One of the most powerful features of MS Excel is conditional formatting. With the help of this feature, you can dynamically modify the format of a cell whenever its value tends to change.
Technically, you set a condition or a formula, which makes Excel to apply the chosen formatting to the cell when it holds true. Now, this format change can be in terms of font, style, size, background color, and text color. For example, you can make MS Excel to highlight those cells whose values are greater than 75. Further, you can also tell MS Excel to fill red color in the numeric cells whose values would take up the last 10 positions if you were to sort them in descending order.
The good news is that MS Excel 2007 has widened the scope of conditional formatting, which means you can easily highlight cells based on many more conditions. In this article, we shall explore how to utilize Excel 2007’s conditional formatting by checking out the related options in the Conditional Formatting drop-down menu.
Accessing The Conditional Formatting Drop-Down Menu
Once you have entered data in your Excel sheet, you need to first select the cells to which you want to apply conditional formatting. Then, on the Home tab, click the Conditional Formatting drop-down button present in the Styles group. This will display the Conditional Formatting drop-down menu that has several fixed rules such as Data Bars, Icon Sets, and Color Scales.
Using The Highlight Cells Rules Option
This first option is useful when you want to compare the cell values. It offers rules such as Greater Than, Less Than, Equal To, Between, Contains, and Date. Let’s assume that you desire to highlight cells whose values are greater than 50.
To do so, select the entire column of the cells, open the Conditional Formatting drop-down menu, and select Highlight Cells Rules --> Greater Than. The Greater Than dialog is displayed wherein you need to enter 50 in the text box and select the formatting from the combo box.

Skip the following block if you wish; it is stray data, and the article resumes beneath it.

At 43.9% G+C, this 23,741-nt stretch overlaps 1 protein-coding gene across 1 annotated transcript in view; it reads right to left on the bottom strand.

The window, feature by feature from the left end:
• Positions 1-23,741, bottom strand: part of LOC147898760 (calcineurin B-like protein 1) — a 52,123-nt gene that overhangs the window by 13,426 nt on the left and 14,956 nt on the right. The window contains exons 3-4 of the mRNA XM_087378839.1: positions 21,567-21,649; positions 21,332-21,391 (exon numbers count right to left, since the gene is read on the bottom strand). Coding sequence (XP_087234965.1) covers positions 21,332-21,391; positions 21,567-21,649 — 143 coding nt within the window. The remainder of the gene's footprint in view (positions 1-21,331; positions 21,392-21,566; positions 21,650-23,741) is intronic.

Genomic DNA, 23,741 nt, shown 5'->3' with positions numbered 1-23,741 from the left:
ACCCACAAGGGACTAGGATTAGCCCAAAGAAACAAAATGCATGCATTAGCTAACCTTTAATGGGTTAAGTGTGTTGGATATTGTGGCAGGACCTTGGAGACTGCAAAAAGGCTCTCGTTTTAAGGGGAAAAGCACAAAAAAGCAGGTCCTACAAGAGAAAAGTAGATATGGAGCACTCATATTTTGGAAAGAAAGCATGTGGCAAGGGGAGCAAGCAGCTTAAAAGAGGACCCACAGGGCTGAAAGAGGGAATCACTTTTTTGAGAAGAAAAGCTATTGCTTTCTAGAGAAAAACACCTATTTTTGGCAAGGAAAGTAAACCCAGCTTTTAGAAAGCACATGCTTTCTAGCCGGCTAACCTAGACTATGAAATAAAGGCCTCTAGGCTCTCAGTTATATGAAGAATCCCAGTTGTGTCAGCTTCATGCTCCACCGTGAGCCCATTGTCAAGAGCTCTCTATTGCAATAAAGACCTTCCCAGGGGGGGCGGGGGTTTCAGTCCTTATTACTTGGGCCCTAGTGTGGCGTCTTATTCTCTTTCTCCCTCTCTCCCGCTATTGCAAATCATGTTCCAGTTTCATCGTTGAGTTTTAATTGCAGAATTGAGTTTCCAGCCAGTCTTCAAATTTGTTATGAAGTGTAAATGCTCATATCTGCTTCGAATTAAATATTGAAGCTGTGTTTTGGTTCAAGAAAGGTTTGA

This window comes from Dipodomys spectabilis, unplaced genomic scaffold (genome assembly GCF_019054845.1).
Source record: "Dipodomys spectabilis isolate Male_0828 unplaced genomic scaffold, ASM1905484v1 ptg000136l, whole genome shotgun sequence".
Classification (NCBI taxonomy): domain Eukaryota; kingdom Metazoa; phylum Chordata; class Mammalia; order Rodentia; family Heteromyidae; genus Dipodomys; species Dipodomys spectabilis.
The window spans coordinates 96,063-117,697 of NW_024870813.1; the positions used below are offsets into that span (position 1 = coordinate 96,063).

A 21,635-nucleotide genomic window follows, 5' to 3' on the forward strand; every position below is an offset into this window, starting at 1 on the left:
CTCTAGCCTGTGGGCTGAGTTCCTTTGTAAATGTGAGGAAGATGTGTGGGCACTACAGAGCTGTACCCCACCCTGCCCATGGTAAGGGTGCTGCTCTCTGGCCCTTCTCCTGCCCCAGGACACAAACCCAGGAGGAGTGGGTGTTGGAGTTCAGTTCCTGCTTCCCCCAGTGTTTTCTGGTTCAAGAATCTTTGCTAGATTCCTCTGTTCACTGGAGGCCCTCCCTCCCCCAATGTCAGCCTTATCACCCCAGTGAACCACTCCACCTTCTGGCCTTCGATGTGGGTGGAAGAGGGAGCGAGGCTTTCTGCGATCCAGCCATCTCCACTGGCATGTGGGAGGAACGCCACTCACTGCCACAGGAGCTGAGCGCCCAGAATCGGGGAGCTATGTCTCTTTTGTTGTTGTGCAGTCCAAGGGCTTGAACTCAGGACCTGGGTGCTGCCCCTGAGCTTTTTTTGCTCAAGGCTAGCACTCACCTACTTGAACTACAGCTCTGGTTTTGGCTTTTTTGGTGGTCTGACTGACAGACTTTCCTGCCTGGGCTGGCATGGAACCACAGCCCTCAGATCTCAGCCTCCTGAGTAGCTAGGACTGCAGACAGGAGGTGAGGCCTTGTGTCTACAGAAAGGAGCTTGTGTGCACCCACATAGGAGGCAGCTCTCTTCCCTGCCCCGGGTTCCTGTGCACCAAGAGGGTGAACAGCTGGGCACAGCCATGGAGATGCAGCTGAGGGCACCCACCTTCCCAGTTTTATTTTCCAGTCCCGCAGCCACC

Using The Top/Bottom Rules Option
This one is meant for dynamically formatting the cells according to the top 10, bottom 10, and above/below average rules. If you desire to see the top 20 items in a column having numeric cells at one go, just select this option and Top 10 Items from the submenu, enter 20 in the text box of Top 10 Items dialog, and then select the required formatting from the combo box.
Using the Color Scales, Data Bars, and Icon Sets Options
These three options highlight the selected cells in different ways as per their value range. The Data Bars option inserts statistical bars, while the Icon Sets option includes suitable icons such as arrows, tick marks, cross, and pie charts. The Color Scales option uses different color gradients or shades to represent a cell value. In short, you can make cells appear distinctively according to the values they contain.
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Creating Custom Rules
In case none of the above options are useful for you, you can explore the New Formatting Rule dialog box to create your own rule.
This is something similar to what you must have done in Excel 2003. To open this dialog box, select Conditional Formatting --> New Rule.
If you want to edit or delete your own rule, you can do so via the Conditional Formatting Rules Manager that is accessible by selecting Conditional Formatting --> Manage Rules.